Madison Square Boys & Girls Club
Since 1884, Madison Square Boys & Girls Club has been saving and enhancing the lives of youth by providing after-school and summer programs for thousands of children in New York City’s most disadvantaged communities. Five core service areas provide enhanced programming that ensures members receive much-needed resources, guidance, and support as they progress academically and socially. A founding member of Boys & Girls Clubs of America, Madison currently serves more than 5,000 youth, ages 6 to 18, at seven sites throughout the Bronx and Brooklyn as well as at Camp Madison in Kingston, New York.
Madison started in a vacant First Avenue store, primarily to give kids in a “bad neighborhood” something to do. Our founders believed in the power of adult guidance to effect positive change in a child.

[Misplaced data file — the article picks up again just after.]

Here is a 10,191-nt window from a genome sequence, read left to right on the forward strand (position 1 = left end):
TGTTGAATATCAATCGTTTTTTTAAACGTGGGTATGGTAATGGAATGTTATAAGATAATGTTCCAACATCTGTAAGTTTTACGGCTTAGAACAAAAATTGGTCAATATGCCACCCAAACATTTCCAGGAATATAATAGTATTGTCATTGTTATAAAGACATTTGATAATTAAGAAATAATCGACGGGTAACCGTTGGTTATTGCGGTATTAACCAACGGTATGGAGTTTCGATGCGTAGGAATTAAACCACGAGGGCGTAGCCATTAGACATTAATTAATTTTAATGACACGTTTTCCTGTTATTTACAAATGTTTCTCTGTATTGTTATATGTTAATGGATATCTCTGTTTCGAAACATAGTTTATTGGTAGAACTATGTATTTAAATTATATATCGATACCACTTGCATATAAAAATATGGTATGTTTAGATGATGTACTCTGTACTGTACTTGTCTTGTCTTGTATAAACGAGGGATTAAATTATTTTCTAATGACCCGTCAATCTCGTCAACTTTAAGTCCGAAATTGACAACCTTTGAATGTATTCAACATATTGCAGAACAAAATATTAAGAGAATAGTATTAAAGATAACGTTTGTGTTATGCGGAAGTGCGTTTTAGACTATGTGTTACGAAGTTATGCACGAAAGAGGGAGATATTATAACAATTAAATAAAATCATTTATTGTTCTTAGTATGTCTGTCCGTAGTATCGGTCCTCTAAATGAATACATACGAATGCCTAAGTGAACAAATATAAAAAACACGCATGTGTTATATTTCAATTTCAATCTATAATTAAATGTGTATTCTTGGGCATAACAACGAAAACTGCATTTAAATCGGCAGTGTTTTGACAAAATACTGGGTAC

Madison is led by a dedicated board, with several members whose families have served for generations. Our committed youth development professionals are second to none.
A career with Madison is rewarding, fulfilling and fun. As an employee, you affect the lives of thousands of youths by being a positive role model and providing exceptional programs.
GMHC is the world’s first and leading provider of HIV/AIDS prevention, care and advocacy. Building on decades of dedication and expertise, we understand the reality of HIV/AIDS and empower a healthy life for all.
Our Mission: GMHC fights to end the AIDS epidemic and uplift the lives of all affected.